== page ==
Hold Strong on Pricing to Better Build Your Service Reputation

Why Michael Viramontes will never go head-to-head with mom-and-pop contractors on price

Hold Strong on Pricing to Better Build Your Service Reputation

Michael Viramontes, owner, is shown near a unit at The Lavatory which focuses on trailer rentals featuring Lang Specialty Trailers.

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Michael Viramontes, owner of The Lavatory, a restroom trailer and service contractor in Fresno, California, is committed to offering efficient service in exchange for fair compensation. How does he compete with mom-and-pop contractors who try to undercut him on price? Answer: He doesn’t.

“There’s always a market for anglers who are trying to catch fish at the bottom of the barrel,” he says. “And that’s not a market I have ever been interested in, so I just let them go.”

He offers 100 trailers — 83 restroom, five freezer, 10 shower and two laundry. He says he chose restroom trailers over individual restroom units in part because of the higher margins he could earn in renting them out. Lang Specialty Trailers built all the units.

“Because of those higher margins, it can actually be easy to convince yourself that you can go lower, knowing you can still make money,” he says. “We all have fixed bills and monthly commitments, and when it seems like my trailers aren’t moving, I can understand the temptation to cut prices just to get the cash flowing.”

But Viramontes notes companies that cut prices to the bone can’t easily come back from that position. Once a contractor develops a reputation for offering the lowest price, that becomes a permanent expectation in the local marketplace.

“I’d rather be known for providing timely delivery and providing the best service,” he says. “You can work to maintain that reputation and build on it. We’re known in the industry for being incredibly responsive to emergency services requests and cutting our margins would compromise our ability to do that.”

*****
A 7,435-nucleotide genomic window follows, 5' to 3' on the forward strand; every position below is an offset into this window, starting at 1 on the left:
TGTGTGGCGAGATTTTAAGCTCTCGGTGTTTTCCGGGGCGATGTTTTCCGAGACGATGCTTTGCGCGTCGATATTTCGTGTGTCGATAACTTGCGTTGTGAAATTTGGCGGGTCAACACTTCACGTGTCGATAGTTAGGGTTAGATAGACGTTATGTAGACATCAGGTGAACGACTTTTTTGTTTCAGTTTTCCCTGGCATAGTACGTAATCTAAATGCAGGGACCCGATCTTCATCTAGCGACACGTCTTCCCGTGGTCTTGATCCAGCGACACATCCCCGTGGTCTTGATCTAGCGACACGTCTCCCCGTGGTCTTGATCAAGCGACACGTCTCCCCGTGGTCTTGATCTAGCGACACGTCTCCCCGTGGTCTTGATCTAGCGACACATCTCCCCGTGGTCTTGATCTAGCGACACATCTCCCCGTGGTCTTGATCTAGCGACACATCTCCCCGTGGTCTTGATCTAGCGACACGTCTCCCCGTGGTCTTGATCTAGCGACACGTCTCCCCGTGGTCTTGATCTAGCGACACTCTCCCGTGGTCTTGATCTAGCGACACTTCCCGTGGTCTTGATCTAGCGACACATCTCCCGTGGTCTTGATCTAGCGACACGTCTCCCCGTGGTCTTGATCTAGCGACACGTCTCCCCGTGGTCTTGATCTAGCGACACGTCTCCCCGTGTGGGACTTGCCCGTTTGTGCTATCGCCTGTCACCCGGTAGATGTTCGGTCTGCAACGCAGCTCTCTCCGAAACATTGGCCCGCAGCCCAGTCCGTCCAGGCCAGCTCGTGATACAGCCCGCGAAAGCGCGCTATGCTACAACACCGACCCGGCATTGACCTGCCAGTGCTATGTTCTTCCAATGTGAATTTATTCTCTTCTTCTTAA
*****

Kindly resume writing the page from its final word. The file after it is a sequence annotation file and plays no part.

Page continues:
Cut-to the-bone pricing also leaves cash on the table that could be used to expand business opportunities, buy new equipment, finance additional trailer purchases and attract new talent.

“I'm a big proponent of finding the right employee the first time and hiring people who don’t need supervisors,” he says. “And without exception, hiring good employees means you need to pay competitive wages, provide benefits and offer a working environment that convinces them to stay. Cutting your margins isn’t just about losing profit. It’s about having the capital to hire the right people for the job and keeping them.”

Viramontes also notes that, in his experience, the clients who are most price-sensitive tend to be the clients who require the highest maintenance — and allow the trailers to take the heaviest beating.

As for the mom-and-pop operators in his market, Viramontes says he’s often their best press agent. “Occasionally, someone calls me mentioning that a competitor is offering a four-station restroom trailer rental for a few hundred dollars,” he says. “As they’re waiting for me to offer something lower, I quickly break the silence. I tell them that they’re unlikely to find a deal as good as this and that they should take it.” 

Read more about The Lavatory, profiled in the July issue of Portable Restroom Operator Magazine. 


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